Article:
Iran, a rogue State?

“Rogue States” were those countries part of the Axis of Evil as defined by Anthony Lake, then US National Security Advisor, in 1994. Iran was one of them. But now Teheran stands by Damascus, is fighting the ISIS and is politically and militarily supporting the Iraqi regime. This makes for two pros and one con. The reason the US are talking to Iran is based on the fact that the war against the ISIS cannot be won with aerial bombardments alone, but with ground troops. The United States are not willing to get their boots on the ground again after the negative experiences in Iraq and Afghanistan. This means someone else will have to carry out the dirty work against the ISIS. During the operations to retake Tikrit, the Americans bombed and supplied intelligence to the Iraqis while they advanced on the ground together with Shia militias, Iranian volunteers and the advice of Iranian General Soleimani.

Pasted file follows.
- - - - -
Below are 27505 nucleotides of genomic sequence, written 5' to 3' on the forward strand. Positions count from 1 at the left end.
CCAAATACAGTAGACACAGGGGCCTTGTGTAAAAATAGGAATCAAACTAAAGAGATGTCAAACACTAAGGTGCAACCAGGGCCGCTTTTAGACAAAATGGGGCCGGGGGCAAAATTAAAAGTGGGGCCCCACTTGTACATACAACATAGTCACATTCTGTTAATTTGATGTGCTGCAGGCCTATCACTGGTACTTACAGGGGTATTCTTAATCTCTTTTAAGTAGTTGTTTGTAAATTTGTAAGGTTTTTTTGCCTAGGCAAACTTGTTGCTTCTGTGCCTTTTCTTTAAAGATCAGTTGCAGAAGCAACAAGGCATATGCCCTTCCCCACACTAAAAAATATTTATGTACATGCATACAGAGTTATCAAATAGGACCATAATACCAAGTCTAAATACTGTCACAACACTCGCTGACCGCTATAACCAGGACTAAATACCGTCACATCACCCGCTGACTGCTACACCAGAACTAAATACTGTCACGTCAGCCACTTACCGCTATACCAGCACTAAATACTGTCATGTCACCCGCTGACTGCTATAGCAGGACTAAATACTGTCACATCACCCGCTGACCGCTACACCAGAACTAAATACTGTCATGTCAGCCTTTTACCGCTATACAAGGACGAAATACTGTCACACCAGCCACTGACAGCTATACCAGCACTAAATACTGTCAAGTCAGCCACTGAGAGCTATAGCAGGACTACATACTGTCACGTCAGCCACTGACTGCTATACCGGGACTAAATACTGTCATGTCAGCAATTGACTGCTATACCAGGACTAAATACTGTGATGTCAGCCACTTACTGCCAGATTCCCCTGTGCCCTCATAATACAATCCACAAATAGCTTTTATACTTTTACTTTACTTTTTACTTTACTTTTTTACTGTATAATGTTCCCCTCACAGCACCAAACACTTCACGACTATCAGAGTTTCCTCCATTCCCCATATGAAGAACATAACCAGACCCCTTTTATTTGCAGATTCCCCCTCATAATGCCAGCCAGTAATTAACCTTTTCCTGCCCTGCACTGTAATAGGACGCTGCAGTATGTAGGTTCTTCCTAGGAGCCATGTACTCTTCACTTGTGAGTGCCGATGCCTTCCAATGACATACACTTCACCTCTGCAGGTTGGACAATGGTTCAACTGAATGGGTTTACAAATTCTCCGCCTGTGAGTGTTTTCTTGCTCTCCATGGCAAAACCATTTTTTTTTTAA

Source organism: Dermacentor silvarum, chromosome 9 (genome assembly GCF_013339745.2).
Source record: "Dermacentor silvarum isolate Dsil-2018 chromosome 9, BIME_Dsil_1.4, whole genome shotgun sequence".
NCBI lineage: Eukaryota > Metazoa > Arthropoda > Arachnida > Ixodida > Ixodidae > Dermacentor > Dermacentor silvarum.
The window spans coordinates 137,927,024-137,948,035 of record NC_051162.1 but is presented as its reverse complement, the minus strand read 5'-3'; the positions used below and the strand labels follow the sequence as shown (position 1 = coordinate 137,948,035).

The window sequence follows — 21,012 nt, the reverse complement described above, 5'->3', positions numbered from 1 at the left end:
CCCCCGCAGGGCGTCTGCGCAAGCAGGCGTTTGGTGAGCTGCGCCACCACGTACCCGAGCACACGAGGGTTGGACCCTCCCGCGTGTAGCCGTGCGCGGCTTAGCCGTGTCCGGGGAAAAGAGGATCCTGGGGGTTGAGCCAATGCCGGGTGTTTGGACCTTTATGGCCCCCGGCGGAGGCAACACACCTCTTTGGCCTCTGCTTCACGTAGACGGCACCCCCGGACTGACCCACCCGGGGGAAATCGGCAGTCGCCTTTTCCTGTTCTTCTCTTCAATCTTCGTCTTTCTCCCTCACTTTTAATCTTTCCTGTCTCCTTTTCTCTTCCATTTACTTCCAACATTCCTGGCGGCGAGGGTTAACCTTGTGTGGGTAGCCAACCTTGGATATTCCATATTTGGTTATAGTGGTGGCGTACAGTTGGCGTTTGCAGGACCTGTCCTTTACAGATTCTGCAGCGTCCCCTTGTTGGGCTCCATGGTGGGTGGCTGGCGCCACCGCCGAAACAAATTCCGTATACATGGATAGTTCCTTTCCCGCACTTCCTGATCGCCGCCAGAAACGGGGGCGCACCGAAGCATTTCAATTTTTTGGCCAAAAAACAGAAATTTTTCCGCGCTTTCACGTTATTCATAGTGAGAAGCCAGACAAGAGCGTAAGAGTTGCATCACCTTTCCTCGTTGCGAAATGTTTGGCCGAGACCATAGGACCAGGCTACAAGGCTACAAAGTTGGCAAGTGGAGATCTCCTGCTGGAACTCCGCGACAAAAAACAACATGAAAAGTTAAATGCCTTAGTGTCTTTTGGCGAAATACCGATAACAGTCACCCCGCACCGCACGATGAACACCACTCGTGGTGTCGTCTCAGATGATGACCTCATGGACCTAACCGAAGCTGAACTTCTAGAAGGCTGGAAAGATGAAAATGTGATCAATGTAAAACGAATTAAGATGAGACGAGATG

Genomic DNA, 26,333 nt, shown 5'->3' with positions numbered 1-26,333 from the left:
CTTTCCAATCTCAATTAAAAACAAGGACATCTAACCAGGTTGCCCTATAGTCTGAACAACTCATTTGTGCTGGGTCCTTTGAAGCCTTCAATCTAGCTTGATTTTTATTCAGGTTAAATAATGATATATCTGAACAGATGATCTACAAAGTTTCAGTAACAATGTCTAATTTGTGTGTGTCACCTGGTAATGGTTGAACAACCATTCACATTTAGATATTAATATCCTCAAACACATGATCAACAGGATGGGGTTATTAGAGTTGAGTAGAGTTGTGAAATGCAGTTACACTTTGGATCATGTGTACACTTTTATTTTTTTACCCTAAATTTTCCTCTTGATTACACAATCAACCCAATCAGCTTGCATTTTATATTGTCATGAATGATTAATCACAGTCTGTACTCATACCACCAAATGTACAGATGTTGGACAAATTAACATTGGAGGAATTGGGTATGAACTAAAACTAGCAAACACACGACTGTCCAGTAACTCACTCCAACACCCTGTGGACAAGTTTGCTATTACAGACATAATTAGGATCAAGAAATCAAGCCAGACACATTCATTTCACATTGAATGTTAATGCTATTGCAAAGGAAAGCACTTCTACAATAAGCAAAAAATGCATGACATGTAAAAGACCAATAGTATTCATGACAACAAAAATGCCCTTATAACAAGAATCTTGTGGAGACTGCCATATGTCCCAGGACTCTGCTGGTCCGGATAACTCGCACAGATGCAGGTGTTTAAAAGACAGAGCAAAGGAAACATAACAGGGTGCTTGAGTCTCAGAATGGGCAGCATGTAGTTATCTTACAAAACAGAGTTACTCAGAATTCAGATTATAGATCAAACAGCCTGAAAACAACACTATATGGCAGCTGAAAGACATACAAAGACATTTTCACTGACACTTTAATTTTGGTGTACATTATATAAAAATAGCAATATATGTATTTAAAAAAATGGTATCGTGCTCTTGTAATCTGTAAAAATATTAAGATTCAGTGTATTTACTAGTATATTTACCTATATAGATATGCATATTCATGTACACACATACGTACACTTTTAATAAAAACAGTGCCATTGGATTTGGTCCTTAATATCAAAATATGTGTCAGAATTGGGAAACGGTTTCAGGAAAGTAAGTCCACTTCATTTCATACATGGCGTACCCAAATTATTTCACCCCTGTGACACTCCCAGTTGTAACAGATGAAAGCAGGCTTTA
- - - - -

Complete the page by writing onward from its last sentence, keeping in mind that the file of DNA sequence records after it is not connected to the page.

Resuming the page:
This strange alliance between the US and Iran poses a problem to the Saudis and the countries of the Gulf, but also to the Israelis. The threat posed by the Iranian nuclear program was at the heart of Netanyahu's electoral campaign. The now Israeli Prime Minister used words such as holocaust to emphasize the dangers of having another nuclear power in the region. This is one of the reasons why Obama and Netanyahu are not getting along.

Definitely such an unholy alliance is dictated by the current conflict against the ISIS. Foreign policy has no room for ethics when problems have to solved, and especially those of a military nature. If we were to take a picture of the alliances or synergies that the US have recently developed in the Middle East, we would see that the entire picture has changed if compared to a few years ago.